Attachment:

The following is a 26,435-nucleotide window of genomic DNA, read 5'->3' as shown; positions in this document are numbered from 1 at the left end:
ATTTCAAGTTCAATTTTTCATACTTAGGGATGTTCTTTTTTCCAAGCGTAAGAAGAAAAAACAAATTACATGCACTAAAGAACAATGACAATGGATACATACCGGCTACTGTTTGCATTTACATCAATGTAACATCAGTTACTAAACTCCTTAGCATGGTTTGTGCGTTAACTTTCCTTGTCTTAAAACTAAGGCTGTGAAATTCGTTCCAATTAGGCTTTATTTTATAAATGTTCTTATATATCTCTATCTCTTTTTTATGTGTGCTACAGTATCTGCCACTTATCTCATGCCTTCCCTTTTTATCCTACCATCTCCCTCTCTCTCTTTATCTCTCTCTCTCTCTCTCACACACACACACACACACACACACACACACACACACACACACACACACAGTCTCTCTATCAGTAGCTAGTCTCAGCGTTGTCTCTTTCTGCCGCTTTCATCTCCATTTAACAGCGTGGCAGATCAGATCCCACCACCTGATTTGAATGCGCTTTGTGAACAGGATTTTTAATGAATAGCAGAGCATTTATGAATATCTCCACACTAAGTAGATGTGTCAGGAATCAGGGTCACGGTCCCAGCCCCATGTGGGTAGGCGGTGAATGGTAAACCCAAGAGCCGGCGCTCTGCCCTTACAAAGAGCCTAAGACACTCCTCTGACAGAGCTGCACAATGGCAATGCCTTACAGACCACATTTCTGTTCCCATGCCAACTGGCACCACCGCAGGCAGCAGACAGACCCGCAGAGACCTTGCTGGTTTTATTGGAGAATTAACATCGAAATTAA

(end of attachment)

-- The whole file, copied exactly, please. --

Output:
The following is a 26,435-nucleotide window of genomic DNA, read 5'->3' as shown; positions in this document are numbered from 1 at the left end:
ATTTCAAGTTCAATTTTTCATACTTAGGGATGTTCTTTTTTCCAAGCGTAAGAAGAAAAAACAAATTACATGCACTAAAGAACAATGACAATGGATACATACCGGCTACTGTTTGCATTTACATCAATGTAACATCAGTTACTAAACTCCTTAGCATGGTTTGTGCGTTAACTTTCCTTGTCTTAAAACTAAGGCTGTGAAATTCGTTCCAATTAGGCTTTATTTTATAAATGTTCTTATATATCTCTATCTCTTTTTTATGTGTGCTACAGTATCTGCCACTTATCTCATGCCTTCCCTTTTTATCCTACCATCTCCCTCTCTCTCTTTATCTCTCTCTCTCTCTCTCACACACACACACACACACACACACACACACACACACACACACACACACAGTCTCTCTATCAGTAGCTAGTCTCAGCGTTGTCTCTTTCTGCCGCTTTCATCTCCATTTAACAGCGTGGCAGATCAGATCCCACCACCTGATTTGAATGCGCTTTGTGAACAGGATTTTTAATGAATAGCAGAGCATTTATGAATATCTCCACACTAAGTAGATGTGTCAGGAATCAGGGTCACGGTCCCAGCCCCATGTGGGTAGGCGGTGAATGGTAAACCCAAGAGCCGGCGCTCTGCCCTTACAAAGAGCCTAAGACACTCCTCTGACAGAGCTGCACAATGGCAATGCCTTACAGACCACATTTCTGTTCCCATGCCAACTGGCACCACCGCAGGCAGCAGACAGACCCGCAGAGACCTTGCTGGTTTTATTGGAGAATTAACATCGAAATTAA